The computer has eaten the typewriter’s lunch. Typewriters are now collectors items…or worse, useless artifacts of a time gone by, relegated to the slag heap, the junk pile, or some dusty attic. But one artist has the made the creative decision to give an assortment of old typewriters a new life. Artist Jeremy Mayer is obsessed – obsessed with disassembling typewriters and then reassembling them into full-scale, anatomically correct human figures, body parts and other creatures.
The accompanying photos bear witness to his talent, metal working skills and attention to detail. No soldering, welding, or glues are used in creating his sculptures – the process is entirely cold assembly. No parts are used in his creations that didn’t come from a typewriter – and yes, perhaps a few highly-functional typewriters were sacrificed in these artistic endeavors.
But it’s obvious that these mechanical relics have answered a higher calling that will now allow them to live on as a testament to progress, cannibalistic technological advancement and simpler times.
photos copyright jeremy mayer
Author Nick Rosen is an award winning documentary filmmaker and journalist, but he also has firsthand knowledge of living Off the Grid – he’s been off grid part-time since 1994.
What drove him to travel across the USA and interview hundreds of others who are living off the grid? With the growing number of households in the country, (he estimates that by 2010 there will be 520,000 homes and up to a million people living off the grid) — he wants to know what’s motivating these people, and he hopes to discover the best places to live off-grid in USA.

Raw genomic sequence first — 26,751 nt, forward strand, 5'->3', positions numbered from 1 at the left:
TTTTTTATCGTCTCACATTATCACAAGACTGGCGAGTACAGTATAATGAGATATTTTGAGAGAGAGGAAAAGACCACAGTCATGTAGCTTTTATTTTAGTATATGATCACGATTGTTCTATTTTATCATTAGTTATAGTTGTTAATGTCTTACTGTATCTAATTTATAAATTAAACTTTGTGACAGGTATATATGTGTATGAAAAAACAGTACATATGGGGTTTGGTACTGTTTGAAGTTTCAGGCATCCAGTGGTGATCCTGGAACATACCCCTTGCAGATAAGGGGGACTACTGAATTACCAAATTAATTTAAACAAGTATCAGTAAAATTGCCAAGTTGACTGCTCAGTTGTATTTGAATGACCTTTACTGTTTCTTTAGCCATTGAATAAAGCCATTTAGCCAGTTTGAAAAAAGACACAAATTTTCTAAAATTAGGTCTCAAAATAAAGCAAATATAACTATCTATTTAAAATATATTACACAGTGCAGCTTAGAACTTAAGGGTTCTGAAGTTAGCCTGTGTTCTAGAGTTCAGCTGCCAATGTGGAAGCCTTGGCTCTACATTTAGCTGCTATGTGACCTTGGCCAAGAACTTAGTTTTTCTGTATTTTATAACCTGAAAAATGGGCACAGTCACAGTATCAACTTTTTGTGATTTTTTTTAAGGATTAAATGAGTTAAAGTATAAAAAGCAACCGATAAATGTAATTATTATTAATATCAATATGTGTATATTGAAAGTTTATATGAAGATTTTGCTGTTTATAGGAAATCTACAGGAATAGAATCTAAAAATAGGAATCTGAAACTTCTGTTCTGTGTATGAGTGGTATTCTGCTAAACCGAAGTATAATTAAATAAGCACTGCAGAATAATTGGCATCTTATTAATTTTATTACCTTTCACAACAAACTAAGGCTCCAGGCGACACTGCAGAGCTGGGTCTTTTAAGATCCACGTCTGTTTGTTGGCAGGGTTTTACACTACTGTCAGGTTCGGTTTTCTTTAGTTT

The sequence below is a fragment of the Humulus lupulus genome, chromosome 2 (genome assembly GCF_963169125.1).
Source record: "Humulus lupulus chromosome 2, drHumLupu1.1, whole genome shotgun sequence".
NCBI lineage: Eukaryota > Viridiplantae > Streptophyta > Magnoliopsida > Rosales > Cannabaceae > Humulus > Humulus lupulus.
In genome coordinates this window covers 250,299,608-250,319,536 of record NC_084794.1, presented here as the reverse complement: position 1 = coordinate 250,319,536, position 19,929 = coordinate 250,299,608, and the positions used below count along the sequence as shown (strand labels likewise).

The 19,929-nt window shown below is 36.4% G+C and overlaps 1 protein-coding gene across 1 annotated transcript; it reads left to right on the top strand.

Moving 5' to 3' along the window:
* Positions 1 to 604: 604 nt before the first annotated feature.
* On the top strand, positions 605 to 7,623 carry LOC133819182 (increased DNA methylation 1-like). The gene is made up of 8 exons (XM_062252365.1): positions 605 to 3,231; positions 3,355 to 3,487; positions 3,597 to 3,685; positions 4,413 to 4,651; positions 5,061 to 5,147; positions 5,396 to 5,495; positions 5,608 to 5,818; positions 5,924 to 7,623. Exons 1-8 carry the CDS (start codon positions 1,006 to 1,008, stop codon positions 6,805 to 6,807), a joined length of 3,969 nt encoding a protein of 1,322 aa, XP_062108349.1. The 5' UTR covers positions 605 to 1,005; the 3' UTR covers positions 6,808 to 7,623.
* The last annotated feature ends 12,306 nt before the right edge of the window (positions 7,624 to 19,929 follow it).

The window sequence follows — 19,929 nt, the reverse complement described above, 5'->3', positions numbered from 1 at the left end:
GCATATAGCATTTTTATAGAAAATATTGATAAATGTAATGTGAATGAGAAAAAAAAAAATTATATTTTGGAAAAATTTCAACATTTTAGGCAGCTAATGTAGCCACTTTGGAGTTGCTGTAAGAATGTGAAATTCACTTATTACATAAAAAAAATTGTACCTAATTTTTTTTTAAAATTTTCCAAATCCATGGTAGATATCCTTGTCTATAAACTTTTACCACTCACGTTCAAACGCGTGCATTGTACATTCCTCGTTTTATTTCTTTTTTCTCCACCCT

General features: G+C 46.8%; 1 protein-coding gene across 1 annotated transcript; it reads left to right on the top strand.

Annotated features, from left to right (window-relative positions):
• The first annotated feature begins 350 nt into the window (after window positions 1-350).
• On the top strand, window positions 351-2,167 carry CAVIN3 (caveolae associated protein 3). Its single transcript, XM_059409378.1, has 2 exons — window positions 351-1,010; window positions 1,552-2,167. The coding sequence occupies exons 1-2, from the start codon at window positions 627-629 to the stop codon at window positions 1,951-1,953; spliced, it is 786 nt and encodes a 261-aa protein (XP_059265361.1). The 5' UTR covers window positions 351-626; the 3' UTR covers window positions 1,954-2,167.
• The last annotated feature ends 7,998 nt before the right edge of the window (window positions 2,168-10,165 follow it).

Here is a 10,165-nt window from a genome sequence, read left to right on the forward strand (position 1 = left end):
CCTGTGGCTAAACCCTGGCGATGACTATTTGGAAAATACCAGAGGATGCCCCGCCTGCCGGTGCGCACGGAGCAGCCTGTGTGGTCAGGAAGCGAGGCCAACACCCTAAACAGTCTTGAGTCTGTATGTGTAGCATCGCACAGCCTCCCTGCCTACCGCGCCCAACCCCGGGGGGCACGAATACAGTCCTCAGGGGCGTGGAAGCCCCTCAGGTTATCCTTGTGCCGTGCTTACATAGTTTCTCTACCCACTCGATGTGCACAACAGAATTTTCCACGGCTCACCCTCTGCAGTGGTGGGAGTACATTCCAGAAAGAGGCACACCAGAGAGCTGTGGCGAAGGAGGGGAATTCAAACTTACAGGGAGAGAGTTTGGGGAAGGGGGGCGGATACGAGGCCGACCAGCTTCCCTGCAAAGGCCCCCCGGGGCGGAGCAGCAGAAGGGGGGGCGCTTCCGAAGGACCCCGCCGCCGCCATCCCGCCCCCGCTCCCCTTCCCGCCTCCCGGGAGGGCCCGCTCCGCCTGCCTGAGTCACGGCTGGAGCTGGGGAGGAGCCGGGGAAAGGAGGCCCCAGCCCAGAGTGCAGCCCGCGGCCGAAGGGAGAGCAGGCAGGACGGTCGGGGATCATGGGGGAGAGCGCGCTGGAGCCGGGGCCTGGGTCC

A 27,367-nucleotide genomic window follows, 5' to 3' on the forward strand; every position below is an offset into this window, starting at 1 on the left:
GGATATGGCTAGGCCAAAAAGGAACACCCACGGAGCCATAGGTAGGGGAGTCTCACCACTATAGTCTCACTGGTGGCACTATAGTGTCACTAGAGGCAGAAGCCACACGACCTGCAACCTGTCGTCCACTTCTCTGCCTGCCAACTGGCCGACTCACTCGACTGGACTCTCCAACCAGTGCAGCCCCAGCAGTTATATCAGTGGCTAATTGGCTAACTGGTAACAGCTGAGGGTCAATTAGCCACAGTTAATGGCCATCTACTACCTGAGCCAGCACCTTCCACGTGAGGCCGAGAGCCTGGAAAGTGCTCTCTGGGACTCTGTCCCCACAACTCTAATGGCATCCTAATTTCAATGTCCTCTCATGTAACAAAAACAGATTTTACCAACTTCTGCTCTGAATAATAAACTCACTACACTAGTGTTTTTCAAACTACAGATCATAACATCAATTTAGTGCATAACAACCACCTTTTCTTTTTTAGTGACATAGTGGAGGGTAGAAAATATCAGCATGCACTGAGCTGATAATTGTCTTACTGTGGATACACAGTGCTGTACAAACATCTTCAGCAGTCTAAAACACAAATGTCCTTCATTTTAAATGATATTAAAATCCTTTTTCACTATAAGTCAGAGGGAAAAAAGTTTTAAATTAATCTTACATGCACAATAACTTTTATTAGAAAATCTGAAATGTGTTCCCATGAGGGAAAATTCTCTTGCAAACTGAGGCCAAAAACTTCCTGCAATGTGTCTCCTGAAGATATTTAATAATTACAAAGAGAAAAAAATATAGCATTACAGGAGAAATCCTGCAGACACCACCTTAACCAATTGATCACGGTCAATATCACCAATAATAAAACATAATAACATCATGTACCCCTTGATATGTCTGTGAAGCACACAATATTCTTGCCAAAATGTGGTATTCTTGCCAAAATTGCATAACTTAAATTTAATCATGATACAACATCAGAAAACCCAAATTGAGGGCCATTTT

Interviewing hundreds of people from all walks of life, he uncovers a myriad of answers as diverse as nature herself: billionaires just because they can; Americans (more…)
Toronto-based Crywolf features the fashion and design collaborations of artists Rose Chang and Stephanie Drabik. Together they design and hand-print clothing and accessories individually by hand and eye, without the aid of any machines. Their designs – like the Winking Panda and Hootie sweatshirts pictured above – feature images that are both eye-catching, arty and fun.
For you eco-sticklers, the ‘eco-fleece’ material of the sweatshirts (ok it’s mildly eco) consists of 50% Polyester (6.25% Recycled), 46% Cotton (6.25% Organic) and 4% naturally occurring rayon. The sweatshirts retail for $50 each @ the Crywolf online store.
If you want to be the first to see the eco-fashionable trends for next season, be sure to make it to one of these shows that showcases green fashion. Some events present local fashion and jewelry designers, while others present well-known designers (some with a green fashion line). Since many of the shows happen biannually and others just once a year, be sure to mark your calendars for upcoming shows. I’m certain there are more, so feel free to add other upcoming ecofashion show dates to this list.
Eco Lavish Fashion Show
November 11 2010
Berlin Fashion Week
January 18 – 23 2011